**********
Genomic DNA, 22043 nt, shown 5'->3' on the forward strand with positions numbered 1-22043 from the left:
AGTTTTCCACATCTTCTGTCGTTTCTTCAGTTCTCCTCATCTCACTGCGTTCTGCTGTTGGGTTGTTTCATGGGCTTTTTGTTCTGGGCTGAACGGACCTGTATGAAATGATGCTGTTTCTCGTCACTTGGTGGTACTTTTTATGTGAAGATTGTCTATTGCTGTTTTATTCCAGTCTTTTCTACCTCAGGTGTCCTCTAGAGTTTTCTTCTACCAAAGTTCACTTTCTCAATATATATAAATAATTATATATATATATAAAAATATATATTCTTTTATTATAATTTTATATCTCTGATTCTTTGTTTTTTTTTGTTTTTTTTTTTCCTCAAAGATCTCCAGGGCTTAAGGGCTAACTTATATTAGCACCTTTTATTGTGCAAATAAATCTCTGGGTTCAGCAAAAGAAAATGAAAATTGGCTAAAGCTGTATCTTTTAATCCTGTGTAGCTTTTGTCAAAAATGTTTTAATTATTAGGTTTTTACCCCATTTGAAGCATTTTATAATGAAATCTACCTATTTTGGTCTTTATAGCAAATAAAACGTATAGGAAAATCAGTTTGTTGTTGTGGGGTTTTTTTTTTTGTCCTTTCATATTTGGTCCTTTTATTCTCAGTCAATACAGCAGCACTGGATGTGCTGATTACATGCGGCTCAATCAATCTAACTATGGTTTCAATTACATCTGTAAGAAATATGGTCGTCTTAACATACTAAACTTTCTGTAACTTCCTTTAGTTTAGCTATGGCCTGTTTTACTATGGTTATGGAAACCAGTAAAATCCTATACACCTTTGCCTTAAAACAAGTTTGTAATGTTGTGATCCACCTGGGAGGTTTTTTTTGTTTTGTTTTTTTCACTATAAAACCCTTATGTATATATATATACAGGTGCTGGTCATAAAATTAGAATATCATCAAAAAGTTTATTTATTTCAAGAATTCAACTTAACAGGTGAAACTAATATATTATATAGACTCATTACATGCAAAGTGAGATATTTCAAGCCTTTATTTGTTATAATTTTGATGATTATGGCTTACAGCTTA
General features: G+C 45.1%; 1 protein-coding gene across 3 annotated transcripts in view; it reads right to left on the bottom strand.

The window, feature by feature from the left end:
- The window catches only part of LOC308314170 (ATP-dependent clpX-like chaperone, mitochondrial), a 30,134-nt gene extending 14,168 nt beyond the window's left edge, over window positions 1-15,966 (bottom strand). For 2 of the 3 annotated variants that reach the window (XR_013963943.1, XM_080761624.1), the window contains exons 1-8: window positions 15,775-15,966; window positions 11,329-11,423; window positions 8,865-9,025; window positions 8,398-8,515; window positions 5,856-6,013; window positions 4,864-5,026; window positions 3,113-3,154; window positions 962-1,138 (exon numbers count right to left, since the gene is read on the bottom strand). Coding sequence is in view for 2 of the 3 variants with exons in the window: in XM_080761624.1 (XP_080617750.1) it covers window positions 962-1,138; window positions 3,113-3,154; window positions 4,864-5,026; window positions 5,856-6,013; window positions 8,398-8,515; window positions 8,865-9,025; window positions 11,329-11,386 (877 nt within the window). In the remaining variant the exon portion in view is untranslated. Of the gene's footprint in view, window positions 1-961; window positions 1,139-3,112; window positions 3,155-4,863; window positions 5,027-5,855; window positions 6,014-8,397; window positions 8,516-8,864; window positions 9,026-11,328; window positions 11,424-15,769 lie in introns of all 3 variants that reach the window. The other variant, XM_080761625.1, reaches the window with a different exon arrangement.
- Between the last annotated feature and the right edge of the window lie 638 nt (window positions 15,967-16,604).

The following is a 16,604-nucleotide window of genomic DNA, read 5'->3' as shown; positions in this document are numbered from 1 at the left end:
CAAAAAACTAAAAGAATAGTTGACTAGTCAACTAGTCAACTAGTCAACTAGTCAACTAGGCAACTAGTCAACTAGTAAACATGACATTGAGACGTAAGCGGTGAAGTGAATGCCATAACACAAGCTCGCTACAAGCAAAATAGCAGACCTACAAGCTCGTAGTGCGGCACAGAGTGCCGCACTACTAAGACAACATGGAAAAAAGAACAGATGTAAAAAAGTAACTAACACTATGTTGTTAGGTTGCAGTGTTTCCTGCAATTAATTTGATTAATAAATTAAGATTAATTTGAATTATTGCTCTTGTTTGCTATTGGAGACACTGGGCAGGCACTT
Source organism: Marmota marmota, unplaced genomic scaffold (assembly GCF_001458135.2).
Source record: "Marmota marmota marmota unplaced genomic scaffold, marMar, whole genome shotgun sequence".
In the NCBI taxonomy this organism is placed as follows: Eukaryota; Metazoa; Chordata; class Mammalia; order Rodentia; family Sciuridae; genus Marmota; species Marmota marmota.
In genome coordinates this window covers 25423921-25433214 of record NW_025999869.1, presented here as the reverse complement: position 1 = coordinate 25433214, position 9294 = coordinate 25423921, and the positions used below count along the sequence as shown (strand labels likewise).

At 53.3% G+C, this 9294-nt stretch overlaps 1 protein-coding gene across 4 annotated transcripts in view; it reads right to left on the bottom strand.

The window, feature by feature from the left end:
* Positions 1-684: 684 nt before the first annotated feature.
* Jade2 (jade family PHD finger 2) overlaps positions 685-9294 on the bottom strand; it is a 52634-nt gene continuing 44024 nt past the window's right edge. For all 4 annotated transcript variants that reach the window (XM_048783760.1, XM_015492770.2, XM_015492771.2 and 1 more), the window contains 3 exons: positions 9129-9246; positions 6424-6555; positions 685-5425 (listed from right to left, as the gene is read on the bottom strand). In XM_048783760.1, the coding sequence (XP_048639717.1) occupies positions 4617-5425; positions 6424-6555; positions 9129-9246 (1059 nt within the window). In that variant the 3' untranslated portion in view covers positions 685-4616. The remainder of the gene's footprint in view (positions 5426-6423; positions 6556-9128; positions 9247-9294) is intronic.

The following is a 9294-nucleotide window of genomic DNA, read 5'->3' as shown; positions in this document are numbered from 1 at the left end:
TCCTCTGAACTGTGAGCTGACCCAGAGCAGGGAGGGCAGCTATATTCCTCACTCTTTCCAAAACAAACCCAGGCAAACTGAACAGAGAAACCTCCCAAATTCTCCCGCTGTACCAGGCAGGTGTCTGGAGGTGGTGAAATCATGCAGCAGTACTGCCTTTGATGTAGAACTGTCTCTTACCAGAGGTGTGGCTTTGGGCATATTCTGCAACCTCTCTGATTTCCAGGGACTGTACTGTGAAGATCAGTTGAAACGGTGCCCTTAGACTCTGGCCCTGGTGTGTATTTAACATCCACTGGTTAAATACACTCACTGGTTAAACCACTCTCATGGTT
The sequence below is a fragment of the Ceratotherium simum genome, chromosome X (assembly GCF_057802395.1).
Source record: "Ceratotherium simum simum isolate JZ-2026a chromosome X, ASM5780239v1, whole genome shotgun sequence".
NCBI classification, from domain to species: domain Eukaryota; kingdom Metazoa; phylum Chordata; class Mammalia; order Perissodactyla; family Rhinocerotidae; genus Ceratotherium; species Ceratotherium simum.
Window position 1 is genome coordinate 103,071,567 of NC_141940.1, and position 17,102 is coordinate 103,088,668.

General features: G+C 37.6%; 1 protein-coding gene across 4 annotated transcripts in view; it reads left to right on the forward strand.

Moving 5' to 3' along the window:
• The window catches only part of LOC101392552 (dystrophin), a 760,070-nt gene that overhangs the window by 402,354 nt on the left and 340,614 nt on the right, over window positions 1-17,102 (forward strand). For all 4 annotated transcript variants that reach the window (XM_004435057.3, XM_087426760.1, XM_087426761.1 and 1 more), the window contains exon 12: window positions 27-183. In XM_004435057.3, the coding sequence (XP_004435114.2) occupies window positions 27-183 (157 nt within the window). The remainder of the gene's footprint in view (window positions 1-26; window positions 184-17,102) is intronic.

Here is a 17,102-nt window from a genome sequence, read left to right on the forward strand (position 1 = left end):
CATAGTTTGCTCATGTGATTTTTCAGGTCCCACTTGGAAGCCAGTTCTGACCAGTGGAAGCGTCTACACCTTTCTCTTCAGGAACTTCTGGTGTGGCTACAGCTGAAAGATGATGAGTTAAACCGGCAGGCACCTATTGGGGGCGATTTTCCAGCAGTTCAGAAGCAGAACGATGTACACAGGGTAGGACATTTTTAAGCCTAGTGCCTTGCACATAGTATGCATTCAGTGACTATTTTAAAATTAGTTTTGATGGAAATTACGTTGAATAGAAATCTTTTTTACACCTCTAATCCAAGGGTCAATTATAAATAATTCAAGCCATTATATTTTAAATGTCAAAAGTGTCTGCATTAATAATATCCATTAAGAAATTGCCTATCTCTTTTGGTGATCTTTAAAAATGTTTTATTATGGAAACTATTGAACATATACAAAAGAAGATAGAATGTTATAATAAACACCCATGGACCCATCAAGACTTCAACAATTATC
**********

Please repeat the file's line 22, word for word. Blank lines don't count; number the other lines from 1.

Window position 1 is genome coordinate 103,071,567 of NC_141940.1, and position 17,102 is coordinate 103,088,668.